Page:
An Eagle Scout from Mississippi and a farm girl from Vermont meet at college, HumboldtStateUniversity in Arcata, California, and return to Tupelo to start a sustainable farm. While it may sound like the opening to a novel, it’s actually the life of Will and Amanda Reed, owners and operators of Native Son Farms. Will is a fourth generation homegrown Mississippi Boy who graduated with honors from TupeloHigh school before heading off to California to earn an Anthropology degree. While there, he worked on Deep Seeded Community Farm and lived “off the grid”. But this native son had to return home and share his passion and love of sustainable agriculture by creating his own farm.
He, his wife Amanda, and their daughter Magnolia now have 25 acres and farm about 8 of them with the help of interns and volunteers. Starting out in 2010 using just one acre and a walking tractor and filling 15-20 orders each week with a pay as you go system, they now have a thriving CSA of 140 boxes per week and also sell at local farmers markets. Their sustainable, certified naturally grown food is cherished by the exact people Will came home to feed.
Sustainable methods used on the farm include cover cropping, crop rotations, the use of green manures, and reduced and reused customer packaging. They also use their own bees for pollination. While they would love to be able to use totally green power, including horse drawn equipment, they have had to find the balance between a large, functional business and a sustainable farm. Still, Amanda and Will do employ as many sustainable practices as possible on their farm feeling that it’s worth the trade off to be able to treat the Earth in a more sustainable way. They understand the immeasurable value of being and to know and see where the food you eat comes from and that it’s produced in a responsible way for the native sons of today and tomorrow.
But the farm’s purpose isn’t just food; the goal of the farm is to educate people that there is indeed a better way and sustainability is it. The Reeds share their love of knowledge and learning with their interns who receive not only hands on experience but an incredible, well rounded education as well. Will networks with other sustainable farmers in the area to ensure his interns receive a full spectrum view of every facet of farming. He also shares his extensive library so that knowledge seeking, future farmers can deepen meaning and understanding of the beauty, challenges, and rewards of sustainable agricultural methods.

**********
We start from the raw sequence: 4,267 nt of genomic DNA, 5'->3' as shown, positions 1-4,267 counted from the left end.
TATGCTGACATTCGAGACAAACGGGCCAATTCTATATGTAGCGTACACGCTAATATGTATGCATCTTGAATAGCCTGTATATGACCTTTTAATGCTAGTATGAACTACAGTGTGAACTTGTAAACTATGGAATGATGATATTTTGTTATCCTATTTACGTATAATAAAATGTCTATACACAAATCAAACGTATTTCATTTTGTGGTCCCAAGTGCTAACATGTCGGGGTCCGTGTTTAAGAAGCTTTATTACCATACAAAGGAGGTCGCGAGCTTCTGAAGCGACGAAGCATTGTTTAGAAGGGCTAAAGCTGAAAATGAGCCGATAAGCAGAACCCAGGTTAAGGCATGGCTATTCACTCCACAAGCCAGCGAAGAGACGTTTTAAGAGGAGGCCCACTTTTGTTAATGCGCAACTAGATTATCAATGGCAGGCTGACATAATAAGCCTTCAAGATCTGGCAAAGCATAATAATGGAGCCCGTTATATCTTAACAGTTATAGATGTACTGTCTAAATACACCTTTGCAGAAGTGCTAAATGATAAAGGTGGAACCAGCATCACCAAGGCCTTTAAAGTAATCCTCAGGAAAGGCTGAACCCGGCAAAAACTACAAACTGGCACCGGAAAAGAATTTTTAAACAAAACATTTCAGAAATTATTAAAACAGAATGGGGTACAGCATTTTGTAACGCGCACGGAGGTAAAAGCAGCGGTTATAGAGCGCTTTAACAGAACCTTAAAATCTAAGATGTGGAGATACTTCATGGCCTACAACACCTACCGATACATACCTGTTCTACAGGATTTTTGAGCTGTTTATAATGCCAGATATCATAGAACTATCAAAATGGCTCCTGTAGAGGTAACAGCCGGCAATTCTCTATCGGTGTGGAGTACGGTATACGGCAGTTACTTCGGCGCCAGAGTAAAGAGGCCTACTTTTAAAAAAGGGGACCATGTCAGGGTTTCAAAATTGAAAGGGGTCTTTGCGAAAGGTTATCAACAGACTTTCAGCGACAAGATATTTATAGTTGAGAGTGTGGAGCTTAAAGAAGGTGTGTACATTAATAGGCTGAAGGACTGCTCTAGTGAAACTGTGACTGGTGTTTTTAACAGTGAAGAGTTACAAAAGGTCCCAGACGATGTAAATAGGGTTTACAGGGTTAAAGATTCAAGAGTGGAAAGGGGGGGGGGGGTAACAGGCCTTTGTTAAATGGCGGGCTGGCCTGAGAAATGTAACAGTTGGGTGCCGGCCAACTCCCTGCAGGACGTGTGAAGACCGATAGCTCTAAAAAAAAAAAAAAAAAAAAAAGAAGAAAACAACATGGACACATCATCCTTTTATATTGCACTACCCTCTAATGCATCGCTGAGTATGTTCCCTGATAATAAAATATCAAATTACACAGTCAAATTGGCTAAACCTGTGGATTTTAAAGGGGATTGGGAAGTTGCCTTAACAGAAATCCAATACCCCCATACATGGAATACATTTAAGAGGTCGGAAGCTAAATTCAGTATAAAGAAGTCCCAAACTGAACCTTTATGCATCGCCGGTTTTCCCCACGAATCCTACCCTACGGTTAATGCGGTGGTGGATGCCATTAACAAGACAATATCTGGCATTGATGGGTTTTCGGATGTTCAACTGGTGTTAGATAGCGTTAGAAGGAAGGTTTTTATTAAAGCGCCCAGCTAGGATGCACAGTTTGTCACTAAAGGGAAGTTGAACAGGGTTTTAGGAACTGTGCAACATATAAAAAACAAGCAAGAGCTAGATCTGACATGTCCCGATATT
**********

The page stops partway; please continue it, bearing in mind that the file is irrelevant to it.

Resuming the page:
One such future farmer is Tyler Roush, who received his degree in Exercise Science and Environmental Biology from Illinois. His studies showed him that the connection between health and sustainably produced food was intrinsic. He believes agriculture holds the cause and cure for most of the world’s health problems. So, he decided he wanted to be a farmer. When he was seeking a place to nurture his learning of sustainable farming he knew Native Son was the perfect place to intern. “I saw the youth and success of Native Son and felt it was a golden opportunity for learning the lifestyle of what organic farming can be and the reality of it all,” says Roush.
Antoinette Ena Johnson also interns on the farm. She started out studying at Biology and pre-med in her hometown at the University of Rochester , NY, yet soon realized that the education she was looking for wasn’t to be found in the classroom but on the farm. She also began to realize that farmers have a lot more impact on a community’s health than doctors.
After receiving her degree in English and History, she came to Native Son, attracted by the farm’s drive to produce as close to nature as possible with a focus on manpower and not machine power. Since interning, she has acquired not only the knowledge she was seeking to start her own organic farm, but she has also cultivated lifelong friends and mentors in Will and Amanda. “Will balances education with work so that interns understand and buy into the work. The connection between classes and field are immediate,” says Johnson. Her biggest surprise upon arriving in Mississippi was the lack of locally, sustainably produced food – “I was stunned that the fertile South was more of a food dessert than New York”.
Will and Amanda are doing their part to change that through utilizing, educating, and producing good local food for the native sons of today and tomorrow. Their mission isn’t just to grow sustainable food but sustainable farmers from the ground up. Networking with other sustainable farmers through organizations such as MSAN gives them even more tools to achieve their goals. It’s the symbiosis of passion, education, and productions that fuels the crops they are growing to feed the natives of the world for generations to come.
by Shaundi Wall, MSAN Outreach Coordinator
Photos by Danny Klimetz and Shaundi Wall